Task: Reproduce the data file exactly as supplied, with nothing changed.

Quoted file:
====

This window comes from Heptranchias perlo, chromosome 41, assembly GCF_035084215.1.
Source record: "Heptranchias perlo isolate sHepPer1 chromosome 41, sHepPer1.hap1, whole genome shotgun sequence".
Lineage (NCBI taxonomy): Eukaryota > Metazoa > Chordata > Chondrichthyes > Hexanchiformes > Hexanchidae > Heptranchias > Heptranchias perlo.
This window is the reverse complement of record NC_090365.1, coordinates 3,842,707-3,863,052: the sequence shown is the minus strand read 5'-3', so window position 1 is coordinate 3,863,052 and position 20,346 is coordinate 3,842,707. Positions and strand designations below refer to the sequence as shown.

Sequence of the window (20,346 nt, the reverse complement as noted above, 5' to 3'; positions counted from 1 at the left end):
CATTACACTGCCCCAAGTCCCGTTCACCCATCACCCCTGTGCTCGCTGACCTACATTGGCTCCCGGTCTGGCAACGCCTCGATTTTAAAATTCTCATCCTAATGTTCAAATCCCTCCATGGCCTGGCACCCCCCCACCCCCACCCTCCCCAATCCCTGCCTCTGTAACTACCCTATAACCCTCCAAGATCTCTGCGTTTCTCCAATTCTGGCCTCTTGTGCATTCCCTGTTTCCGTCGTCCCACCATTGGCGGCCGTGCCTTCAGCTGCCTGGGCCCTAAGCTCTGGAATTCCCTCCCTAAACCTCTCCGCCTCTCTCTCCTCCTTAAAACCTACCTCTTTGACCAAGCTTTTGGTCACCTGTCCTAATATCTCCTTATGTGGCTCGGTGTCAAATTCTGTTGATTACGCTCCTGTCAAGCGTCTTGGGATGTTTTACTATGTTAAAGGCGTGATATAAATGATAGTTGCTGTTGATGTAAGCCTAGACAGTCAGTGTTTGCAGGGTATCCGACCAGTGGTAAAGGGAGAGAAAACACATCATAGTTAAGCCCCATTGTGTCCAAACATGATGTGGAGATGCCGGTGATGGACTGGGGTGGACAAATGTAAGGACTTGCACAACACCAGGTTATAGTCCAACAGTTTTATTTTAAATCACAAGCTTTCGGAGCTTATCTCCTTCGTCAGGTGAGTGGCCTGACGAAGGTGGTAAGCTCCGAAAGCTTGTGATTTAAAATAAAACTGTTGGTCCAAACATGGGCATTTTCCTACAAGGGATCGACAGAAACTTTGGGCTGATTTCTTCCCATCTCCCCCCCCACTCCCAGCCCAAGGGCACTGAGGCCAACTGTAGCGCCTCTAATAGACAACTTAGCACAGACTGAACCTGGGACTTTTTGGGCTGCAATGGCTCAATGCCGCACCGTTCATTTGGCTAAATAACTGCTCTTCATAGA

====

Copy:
This window comes from Heptranchias perlo, chromosome 41, assembly GCF_035084215.1.
Source record: "Heptranchias perlo isolate sHepPer1 chromosome 41, sHepPer1.hap1, whole genome shotgun sequence".
Lineage (NCBI taxonomy): Eukaryota > Metazoa > Chordata > Chondrichthyes > Hexanchiformes > Hexanchidae > Heptranchias > Heptranchias perlo.
This window is the reverse complement of record NC_090365.1, coordinates 3,842,707-3,863,052: the sequence shown is the minus strand read 5'-3', so window position 1 is coordinate 3,863,052 and position 20,346 is coordinate 3,842,707. Positions and strand designations below refer to the sequence as shown.

Sequence of the window (20,346 nt, the reverse complement as noted above, 5' to 3'; positions counted from 1 at the left end):
CATTACACTGCCCCAAGTCCCGTTCACCCATCACCCCTGTGCTCGCTGACCTACATTGGCTCCCGGTCTGGCAACGCCTCGATTTTAAAATTCTCATCCTAATGTTCAAATCCCTCCATGGCCTGGCACCCCCCCACCCCCACCCTCCCCAATCCCTGCCTCTGTAACTACCCTATAACCCTCCAAGATCTCTGCGTTTCTCCAATTCTGGCCTCTTGTGCATTCCCTGTTTCCGTCGTCCCACCATTGGCGGCCGTGCCTTCAGCTGCCTGGGCCCTAAGCTCTGGAATTCCCTCCCTAAACCTCTCCGCCTCTCTCTCCTCCTTAAAACCTACCTCTTTGACCAAGCTTTTGGTCACCTGTCCTAATATCTCCTTATGTGGCTCGGTGTCAAATTCTGTTGATTACGCTCCTGTCAAGCGTCTTGGGATGTTTTACTATGTTAAAGGCGTGATATAAATGATAGTTGCTGTTGATGTAAGCCTAGACAGTCAGTGTTTGCAGGGTATCCGACCAGTGGTAAAGGGAGAGAAAACACATCATAGTTAAGCCCCATTGTGTCCAAACATGATGTGGAGATGCCGGTGATGGACTGGGGTGGACAAATGTAAGGACTTGCACAACACCAGGTTATAGTCCAACAGTTTTATTTTAAATCACAAGCTTTCGGAGCTTATCTCCTTCGTCAGGTGAGTGGCCTGACGAAGGTGGTAAGCTCCGAAAGCTTGTGATTTAAAATAAAACTGTTGGTCCAAACATGGGCATTTTCCTACAAGGGATCGACAGAAACTTTGGGCTGATTTCTTCCCATCTCCCCCCCCACTCCCAGCCCAAGGGCACTGAGGCCAACTGTAGCGCCTCTAATAGACAACTTAGCACAGACTGAACCTGGGACTTTTTGGGCTGCAATGGCTCAATGCCGCACCGTTCATTTGGCTAAATAACTGCTCTTCATAGA